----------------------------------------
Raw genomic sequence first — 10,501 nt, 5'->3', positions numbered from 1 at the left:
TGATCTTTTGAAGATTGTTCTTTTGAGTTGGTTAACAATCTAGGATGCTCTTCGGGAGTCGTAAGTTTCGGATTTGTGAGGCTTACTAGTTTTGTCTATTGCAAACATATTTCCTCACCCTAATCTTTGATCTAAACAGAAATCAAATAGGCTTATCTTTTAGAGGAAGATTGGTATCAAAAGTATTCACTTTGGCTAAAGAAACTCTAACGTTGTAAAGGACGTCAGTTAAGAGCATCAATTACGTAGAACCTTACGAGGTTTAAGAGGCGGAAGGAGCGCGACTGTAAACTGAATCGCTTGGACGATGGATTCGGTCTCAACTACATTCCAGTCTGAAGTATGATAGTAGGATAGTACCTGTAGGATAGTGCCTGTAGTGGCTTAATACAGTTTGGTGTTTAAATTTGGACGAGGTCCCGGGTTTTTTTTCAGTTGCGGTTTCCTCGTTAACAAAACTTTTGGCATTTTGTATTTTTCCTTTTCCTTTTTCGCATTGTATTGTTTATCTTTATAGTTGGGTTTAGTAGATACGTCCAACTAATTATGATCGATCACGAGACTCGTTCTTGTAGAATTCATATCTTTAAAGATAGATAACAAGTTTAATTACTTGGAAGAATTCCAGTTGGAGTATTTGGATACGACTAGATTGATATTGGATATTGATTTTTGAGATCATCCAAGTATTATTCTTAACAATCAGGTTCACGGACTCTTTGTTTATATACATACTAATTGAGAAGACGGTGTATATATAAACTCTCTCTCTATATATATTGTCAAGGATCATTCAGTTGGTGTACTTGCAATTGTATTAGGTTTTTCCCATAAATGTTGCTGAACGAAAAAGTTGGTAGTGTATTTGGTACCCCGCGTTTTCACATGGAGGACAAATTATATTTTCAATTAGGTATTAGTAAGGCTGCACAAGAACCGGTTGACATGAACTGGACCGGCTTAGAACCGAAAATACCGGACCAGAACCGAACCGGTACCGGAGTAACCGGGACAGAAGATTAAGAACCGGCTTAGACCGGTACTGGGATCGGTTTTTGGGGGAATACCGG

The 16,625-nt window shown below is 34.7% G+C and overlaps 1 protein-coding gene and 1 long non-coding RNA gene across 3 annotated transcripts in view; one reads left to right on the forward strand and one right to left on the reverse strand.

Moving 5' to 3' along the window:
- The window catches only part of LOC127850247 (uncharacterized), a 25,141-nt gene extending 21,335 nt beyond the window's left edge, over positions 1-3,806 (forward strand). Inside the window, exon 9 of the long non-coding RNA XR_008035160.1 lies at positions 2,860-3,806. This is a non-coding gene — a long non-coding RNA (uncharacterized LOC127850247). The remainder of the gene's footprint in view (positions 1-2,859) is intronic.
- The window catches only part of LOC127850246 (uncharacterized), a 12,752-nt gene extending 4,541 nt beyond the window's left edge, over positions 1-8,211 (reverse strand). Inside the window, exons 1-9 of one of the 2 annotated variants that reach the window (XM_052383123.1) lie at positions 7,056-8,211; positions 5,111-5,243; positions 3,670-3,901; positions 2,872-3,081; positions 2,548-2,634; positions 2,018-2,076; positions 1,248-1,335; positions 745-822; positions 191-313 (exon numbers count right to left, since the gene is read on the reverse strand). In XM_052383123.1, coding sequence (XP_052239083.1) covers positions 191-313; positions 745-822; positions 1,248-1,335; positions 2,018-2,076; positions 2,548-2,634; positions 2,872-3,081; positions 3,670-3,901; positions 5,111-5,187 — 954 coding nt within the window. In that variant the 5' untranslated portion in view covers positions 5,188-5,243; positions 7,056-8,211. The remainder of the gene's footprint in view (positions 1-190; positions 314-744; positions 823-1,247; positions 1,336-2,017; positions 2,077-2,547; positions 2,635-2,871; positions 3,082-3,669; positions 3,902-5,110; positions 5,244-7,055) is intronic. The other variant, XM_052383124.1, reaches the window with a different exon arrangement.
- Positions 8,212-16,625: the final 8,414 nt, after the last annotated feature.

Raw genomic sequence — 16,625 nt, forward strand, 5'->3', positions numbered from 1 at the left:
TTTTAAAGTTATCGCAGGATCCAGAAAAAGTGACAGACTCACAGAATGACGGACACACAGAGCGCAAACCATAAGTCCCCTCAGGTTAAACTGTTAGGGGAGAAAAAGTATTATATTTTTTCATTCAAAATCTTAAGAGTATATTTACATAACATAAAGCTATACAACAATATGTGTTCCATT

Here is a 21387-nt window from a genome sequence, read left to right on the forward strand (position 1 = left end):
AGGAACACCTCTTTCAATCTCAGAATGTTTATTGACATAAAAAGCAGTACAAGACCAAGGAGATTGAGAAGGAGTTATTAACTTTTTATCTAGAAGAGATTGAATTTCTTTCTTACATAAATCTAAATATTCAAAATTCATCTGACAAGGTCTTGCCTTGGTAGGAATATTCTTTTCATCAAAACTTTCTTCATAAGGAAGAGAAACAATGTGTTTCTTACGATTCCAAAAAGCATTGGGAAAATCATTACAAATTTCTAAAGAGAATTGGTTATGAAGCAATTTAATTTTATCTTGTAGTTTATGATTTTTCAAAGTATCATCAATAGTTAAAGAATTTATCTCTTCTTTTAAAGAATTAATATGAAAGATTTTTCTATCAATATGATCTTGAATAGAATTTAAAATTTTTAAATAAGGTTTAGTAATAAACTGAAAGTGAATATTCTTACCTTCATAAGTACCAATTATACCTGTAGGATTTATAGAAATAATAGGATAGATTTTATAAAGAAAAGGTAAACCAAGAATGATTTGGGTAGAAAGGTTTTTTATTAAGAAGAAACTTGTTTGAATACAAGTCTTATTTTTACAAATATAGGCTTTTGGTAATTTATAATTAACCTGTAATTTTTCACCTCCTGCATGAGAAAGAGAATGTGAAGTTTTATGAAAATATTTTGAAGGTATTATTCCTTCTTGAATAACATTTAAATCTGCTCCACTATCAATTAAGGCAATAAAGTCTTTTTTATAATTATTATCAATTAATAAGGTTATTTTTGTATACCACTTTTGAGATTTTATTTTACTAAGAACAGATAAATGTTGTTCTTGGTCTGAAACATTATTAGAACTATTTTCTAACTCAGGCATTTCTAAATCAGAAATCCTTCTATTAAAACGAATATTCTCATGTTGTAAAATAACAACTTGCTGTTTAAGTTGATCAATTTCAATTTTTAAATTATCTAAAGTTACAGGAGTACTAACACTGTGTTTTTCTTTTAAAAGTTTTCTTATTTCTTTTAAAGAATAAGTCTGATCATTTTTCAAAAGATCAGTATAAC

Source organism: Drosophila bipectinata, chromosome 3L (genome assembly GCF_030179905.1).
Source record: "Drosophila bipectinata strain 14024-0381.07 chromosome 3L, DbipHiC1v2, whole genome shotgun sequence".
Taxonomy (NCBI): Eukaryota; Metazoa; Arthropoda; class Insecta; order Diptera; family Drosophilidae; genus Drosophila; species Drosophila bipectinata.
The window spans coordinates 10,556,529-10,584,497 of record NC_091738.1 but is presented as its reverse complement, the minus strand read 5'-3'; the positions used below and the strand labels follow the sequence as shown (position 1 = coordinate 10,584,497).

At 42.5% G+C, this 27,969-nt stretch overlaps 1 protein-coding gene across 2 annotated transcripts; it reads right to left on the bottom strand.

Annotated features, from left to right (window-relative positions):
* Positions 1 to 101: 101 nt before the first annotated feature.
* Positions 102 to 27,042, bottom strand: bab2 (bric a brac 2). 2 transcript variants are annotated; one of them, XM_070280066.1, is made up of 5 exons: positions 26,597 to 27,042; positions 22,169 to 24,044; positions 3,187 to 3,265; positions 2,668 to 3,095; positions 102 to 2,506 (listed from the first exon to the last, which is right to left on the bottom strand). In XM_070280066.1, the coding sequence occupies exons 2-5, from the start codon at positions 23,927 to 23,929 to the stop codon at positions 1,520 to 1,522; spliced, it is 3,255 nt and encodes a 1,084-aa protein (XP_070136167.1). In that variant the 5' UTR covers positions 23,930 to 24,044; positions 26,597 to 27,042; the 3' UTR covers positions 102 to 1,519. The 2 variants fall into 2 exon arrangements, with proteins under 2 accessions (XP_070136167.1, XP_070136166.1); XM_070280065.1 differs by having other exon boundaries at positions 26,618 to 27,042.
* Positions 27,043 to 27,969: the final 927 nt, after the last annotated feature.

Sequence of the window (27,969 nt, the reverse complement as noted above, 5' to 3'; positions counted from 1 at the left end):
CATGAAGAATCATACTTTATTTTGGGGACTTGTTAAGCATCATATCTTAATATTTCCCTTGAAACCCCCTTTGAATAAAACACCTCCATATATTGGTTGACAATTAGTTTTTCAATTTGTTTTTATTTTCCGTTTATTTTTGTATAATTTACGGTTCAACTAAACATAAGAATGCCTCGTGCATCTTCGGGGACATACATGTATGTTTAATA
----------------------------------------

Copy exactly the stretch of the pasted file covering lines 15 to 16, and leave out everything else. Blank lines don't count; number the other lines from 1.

The window spans coordinates 10,556,529-10,584,497 of record NC_091738.1 but is presented as its reverse complement, the minus strand read 5'-3'; the positions used below and the strand labels follow the sequence as shown (position 1 = coordinate 10,584,497).

At 42.5% G+C, this 27,969-nt stretch overlaps 1 protein-coding gene across 2 annotated transcripts; it reads right to left on the bottom strand.